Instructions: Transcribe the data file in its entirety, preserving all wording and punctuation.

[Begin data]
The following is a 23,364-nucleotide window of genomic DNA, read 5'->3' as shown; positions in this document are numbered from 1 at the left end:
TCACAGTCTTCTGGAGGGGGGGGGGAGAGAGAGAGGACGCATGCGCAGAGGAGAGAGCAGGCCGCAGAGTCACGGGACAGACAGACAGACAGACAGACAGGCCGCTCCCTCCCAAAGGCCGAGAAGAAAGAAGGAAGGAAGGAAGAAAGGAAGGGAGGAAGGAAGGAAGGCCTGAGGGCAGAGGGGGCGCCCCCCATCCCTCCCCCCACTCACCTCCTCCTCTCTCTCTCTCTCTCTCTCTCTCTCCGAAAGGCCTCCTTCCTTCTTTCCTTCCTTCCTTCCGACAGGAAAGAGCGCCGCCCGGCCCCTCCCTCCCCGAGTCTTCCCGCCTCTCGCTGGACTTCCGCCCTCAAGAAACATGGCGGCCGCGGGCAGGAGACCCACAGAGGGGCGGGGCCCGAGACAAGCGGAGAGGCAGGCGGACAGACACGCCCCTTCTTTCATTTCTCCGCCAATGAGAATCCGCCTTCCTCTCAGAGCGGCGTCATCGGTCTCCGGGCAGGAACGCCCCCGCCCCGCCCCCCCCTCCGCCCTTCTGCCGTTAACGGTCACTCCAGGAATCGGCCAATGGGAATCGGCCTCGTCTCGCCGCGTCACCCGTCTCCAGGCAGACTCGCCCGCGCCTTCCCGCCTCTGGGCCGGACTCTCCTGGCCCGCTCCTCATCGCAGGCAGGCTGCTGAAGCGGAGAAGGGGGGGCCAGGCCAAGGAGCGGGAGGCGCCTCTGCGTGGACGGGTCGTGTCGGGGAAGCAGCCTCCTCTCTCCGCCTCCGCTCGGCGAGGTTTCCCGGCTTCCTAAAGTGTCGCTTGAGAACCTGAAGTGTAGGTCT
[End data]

The following is a 23,364-nucleotide window of genomic DNA, read 5'->3' as shown; positions in this document are numbered from 1 at the left end:
TCACAGTCTTCTGGAGGGGGGGGGGAGAGAGAGAGGACGCATGCGCAGAGGAGAGAGCAGGCCGCAGAGTCACGGGACAGACAGACAGACAGACAGACAGGCCGCTCCCTCCCAAAGGCCGAGAAGAAAGAAGGAAGGAAGGAAGAAAGGAAGGGAGGAAGGAAGGAAGGCCTGAGGGCAGAGGGGGCGCCCCCCATCCCTCCCCCCACTCACCTCCTCCTCTCTCTCTCTCTCTCTCTCTCTCTCCGAAAGGCCTCCTTCCTTCTTTCCTTCCTTCCTTCCGACAGGAAAGAGCGCCGCCCGGCCCCTCCCTCCCCGAGTCTTCCCGCCTCTCGCTGGACTTCCGCCCTCAAGAAACATGGCGGCCGCGGGCAGGAGACCCACAGAGGGGCGGGGCCCGAGACAAGCGGAGAGGCAGGCGGACAGACACGCCCCTTCTTTCATTTCTCCGCCAATGAGAATCCGCCTTCCTCTCAGAGCGGCGTCATCGGTCTCCGGGCAGGAACGCCCCCGCCCCGCCCCCCCCTCCGCCCTTCTGCCGTTAACGGTCACTCCAGGAATCGGCCAATGGGAATCGGCCTCGTCTCGCCGCGTCACCCGTCTCCAGGCAGACTCGCCCGCGCCTTCCCGCCTCTGGGCCGGACTCTCCTGGCCCGCTCCTCATCGCAGGCAGGCTGCTGAAGCGGAGAAGGGGGGGCCAGGCCAAGGAGCGGGAGGCGCCTCTGCGTGGACGGGTCGTGTCGGGGAAGCAGCCTCCTCTCTCCGCCTCCGCTCGGCGAGGTTTCCCGGCTTCCTAAAGTGTCGCTTGAGAACCTGAAGTGTAGGTCT